FAISALABAD/ISLAMABAD: The ill-fated bus which met with an accident near Kallar Kahar leaving at least 31 students and four adults dead, had no permit for the Islamabad route.And the Motorway Police, always praised for its efficiency, failed to check the heavily overloaded vehicle carrying students of the Millat Grammar School, Faisalabad, for a picnic in the Salt range.
The bus veered off the road and fell into a ravine when its brakes failed. The 1981 model bus was reconditioned in 2002 and registered with the Excise and Taxation Department.
Secretary of Regional Transport Authority Mohsin Rashid said the vehicle examination authority had issued in June this year a road-worthiness certificate to the bus and it was valid till Dec 29, 2011. The bus did not have a permit for the route which was mandatory for all vehicles plying on the Motorway.
He said the vehicle had a capacity for 57 people, but it was carrying 108 children, teachers and others.
Sources said the bus came to the Motorway through the Deputywala interchange at about 6:30pm and no Motorway official bothered to take notice of the overloading or to check its documents.
The grief-stricken city of Faisalabad closed on Monday in mourning as bodies of children arrived and funeral were held.
The district administration had announced a local holiday to enable people to attend the funeral and help the injured. Moving scenes were witnessed when parents and relatives of the dead children received the bodies.
More than two dozen injured students were brought to the Allied Hospital where a special ward had been set up.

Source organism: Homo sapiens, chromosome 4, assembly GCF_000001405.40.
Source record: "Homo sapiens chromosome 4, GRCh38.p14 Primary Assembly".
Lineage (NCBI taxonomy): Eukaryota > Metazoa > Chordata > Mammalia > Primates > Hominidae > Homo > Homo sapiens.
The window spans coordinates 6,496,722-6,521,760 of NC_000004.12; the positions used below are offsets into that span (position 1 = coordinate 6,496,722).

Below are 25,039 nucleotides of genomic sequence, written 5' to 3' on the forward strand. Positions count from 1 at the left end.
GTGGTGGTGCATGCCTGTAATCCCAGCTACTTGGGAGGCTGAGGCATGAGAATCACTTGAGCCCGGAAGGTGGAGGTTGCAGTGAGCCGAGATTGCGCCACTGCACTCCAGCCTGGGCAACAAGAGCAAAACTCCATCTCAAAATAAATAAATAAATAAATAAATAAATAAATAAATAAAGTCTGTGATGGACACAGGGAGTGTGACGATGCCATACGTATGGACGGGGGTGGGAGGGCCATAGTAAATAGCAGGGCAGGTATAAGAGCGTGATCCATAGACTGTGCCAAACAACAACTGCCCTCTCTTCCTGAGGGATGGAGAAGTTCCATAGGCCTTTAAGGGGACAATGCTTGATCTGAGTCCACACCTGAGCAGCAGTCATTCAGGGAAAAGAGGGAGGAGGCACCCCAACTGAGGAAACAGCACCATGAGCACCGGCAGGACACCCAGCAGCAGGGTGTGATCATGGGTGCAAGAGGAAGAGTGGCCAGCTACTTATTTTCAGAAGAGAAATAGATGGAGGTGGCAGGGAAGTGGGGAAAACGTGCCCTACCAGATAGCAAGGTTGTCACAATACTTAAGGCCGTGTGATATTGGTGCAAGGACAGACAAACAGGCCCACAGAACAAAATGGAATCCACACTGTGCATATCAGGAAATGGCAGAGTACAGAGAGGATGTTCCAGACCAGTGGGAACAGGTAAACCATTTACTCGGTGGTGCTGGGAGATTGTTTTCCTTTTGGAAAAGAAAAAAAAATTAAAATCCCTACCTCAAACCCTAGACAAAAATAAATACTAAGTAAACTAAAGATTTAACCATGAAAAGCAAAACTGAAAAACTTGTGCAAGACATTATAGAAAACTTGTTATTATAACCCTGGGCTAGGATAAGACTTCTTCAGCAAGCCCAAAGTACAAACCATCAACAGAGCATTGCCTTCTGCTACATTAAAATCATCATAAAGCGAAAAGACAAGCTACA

Asad Ali, a class six student admitted to the Allied Hospital, told Dawn that the bus carried 110 boys and teachers. He said the school administration had charged each student Rs800 for the visit.
According to him, the school management had said that two buses had been arranged for the visit, but on Monday morning the students were surprised to find that there was only one decades-old bus and they had to board it.
While returning, he said the driver informed the teachers that vehicle’s brakes had failed.
“The information spread panic and one teacher jumped out the bus. Most of the students were looking at the teacher who was lying on the road when the bus overturned.”
City Police Officer Rai Tahir claimed that arrangements had been made to facilitate the affected families and a special cell had been set up near the school where most of the families had gathered to get information about their loved-ones.
At night, infuriated people hurled stones at district government officials and some local parliamentarians who were at the school.
The bodies of a number of students were buried in local graveyards.
Our correspondent in Toba Tek Singh adds: A class seven student was laid to rest here in his native village of Chak 315 GB on Tuesday.
A large number of people attended the funeral of Osama Shehzad and teacher Tajammal Hussain who was from Chak 408 JB.
In Islamabad, Minister for Communications Dr Arbab Alamgir Khan constituted a three-member inquiry committee to investigate the cause of the accident.
The inquiry committee is headed by Dr Muhammad Shafique, Deputy Inspector General (DIG) of Motorways, and includes Shaid Yar Khan, DIG Training and Evaluation, and Muhammad Ali Khan, Assistant Inspector General.
The committee has been asked to submit its report to the minister within five days.
Talking to Dawn, a Motorway police spokesman asserted that the bus had entered the main route from a small interchange where vehicles were not checked because staff were deployed at main interchanges.
The spokesman also claimed that a Motorway photographer had stopped the bus at Kallar Kahar, but allowed it to proceed at the insistence of the schoolchildren. He said the official had been suspended. Even at the Salt Range where the accident occurred, he claimed a Motorway official had signalled the vehicle to stop but it soon overturned.